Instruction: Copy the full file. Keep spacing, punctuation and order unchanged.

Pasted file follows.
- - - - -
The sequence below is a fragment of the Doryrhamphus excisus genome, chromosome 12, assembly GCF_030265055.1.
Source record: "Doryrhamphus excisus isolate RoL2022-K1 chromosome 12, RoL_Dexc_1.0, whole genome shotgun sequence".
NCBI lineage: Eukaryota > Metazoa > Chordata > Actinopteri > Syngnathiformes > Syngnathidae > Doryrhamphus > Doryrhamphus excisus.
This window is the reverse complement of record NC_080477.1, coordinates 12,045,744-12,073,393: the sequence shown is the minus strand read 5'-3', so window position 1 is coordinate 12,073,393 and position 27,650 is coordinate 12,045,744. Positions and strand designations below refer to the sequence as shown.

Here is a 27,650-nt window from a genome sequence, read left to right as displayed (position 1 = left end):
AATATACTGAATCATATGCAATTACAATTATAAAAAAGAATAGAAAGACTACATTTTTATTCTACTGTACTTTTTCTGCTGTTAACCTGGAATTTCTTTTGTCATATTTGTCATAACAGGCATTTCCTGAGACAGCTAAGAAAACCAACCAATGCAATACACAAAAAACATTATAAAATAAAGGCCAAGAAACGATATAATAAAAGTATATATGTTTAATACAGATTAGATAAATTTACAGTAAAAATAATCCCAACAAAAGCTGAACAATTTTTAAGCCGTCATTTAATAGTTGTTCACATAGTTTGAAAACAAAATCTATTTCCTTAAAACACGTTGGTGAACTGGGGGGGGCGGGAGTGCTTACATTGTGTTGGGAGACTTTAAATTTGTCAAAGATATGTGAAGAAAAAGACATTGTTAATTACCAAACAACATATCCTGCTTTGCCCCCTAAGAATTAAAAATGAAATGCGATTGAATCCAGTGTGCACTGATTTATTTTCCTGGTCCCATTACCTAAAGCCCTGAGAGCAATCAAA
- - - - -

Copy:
The sequence below is a fragment of the Doryrhamphus excisus genome, chromosome 12, assembly GCF_030265055.1.
Source record: "Doryrhamphus excisus isolate RoL2022-K1 chromosome 12, RoL_Dexc_1.0, whole genome shotgun sequence".
NCBI lineage: Eukaryota > Metazoa > Chordata > Actinopteri > Syngnathiformes > Syngnathidae > Doryrhamphus > Doryrhamphus excisus.
This window is the reverse complement of record NC_080477.1, coordinates 12,045,744-12,073,393: the sequence shown is the minus strand read 5'-3', so window position 1 is coordinate 12,073,393 and position 27,650 is coordinate 12,045,744. Positions and strand designations below refer to the sequence as shown.

Here is a 27,650-nt window from a genome sequence, read left to right as displayed (position 1 = left end):
AATATACTGAATCATATGCAATTACAATTATAAAAAAGAATAGAAAGACTACATTTTTATTCTACTGTACTTTTTCTGCTGTTAACCTGGAATTTCTTTTGTCATATTTGTCATAACAGGCATTTCCTGAGACAGCTAAGAAAACCAACCAATGCAATACACAAAAAACATTATAAAATAAAGGCCAAGAAACGATATAATAAAAGTATATATGTTTAATACAGATTAGATAAATTTACAGTAAAAATAATCCCAACAAAAGCTGAACAATTTTTAAGCCGTCATTTAATAGTTGTTCACATAGTTTGAAAACAAAATCTATTTCCTTAAAACACGTTGGTGAACTGGGGGGGGCGGGAGTGCTTACATTGTGTTGGGAGACTTTAAATTTGTCAAAGATATGTGAAGAAAAAGACATTGTTAATTACCAAACAACATATCCTGCTTTGCCCCCTAAGAATTAAAAATGAAATGCGATTGAATCCAGTGTGCACTGATTTATTTTCCTGGTCCCATTACCTAAAGCCCTGAGAGCAATCAAA